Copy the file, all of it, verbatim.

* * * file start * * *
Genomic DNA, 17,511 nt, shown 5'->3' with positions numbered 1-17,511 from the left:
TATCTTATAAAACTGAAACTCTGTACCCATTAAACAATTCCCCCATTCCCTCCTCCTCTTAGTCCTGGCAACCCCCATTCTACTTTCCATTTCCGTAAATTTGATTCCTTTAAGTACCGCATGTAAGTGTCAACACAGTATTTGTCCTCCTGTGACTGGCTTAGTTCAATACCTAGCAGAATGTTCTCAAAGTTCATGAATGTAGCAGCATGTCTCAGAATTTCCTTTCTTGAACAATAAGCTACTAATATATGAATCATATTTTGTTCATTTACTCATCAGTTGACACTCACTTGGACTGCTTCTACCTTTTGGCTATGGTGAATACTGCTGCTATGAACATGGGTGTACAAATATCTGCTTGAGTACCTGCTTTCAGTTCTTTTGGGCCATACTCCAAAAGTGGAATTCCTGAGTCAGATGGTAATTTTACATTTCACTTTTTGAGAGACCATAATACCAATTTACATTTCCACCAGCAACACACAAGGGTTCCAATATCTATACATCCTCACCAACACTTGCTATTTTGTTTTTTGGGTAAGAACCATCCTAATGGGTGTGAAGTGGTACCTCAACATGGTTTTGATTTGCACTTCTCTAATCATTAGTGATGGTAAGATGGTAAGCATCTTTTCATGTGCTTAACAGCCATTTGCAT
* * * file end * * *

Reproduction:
Genomic DNA, 17,511 nt, shown 5'->3' with positions numbered 1-17,511 from the left:
TATCTTATAAAACTGAAACTCTGTACCCATTAAACAATTCCCCCATTCCCTCCTCCTCTTAGTCCTGGCAACCCCCATTCTACTTTCCATTTCCGTAAATTTGATTCCTTTAAGTACCGCATGTAAGTGTCAACACAGTATTTGTCCTCCTGTGACTGGCTTAGTTCAATACCTAGCAGAATGTTCTCAAAGTTCATGAATGTAGCAGCATGTCTCAGAATTTCCTTTCTTGAACAATAAGCTACTAATATATGAATCATATTTTGTTCATTTACTCATCAGTTGACACTCACTTGGACTGCTTCTACCTTTTGGCTATGGTGAATACTGCTGCTATGAACATGGGTGTACAAATATCTGCTTGAGTACCTGCTTTCAGTTCTTTTGGGCCATACTCCAAAAGTGGAATTCCTGAGTCAGATGGTAATTTTACATTTCACTTTTTGAGAGACCATAATACCAATTTACATTTCCACCAGCAACACACAAGGGTTCCAATATCTATACATCCTCACCAACACTTGCTATTTTGTTTTTTGGGTAAGAACCATCCTAATGGGTGTGAAGTGGTACCTCAACATGGTTTTGATTTGCACTTCTCTAATCATTAGTGATGGTAAGATGGTAAGCATCTTTTCATGTGCTTAACAGCCATTTGCAT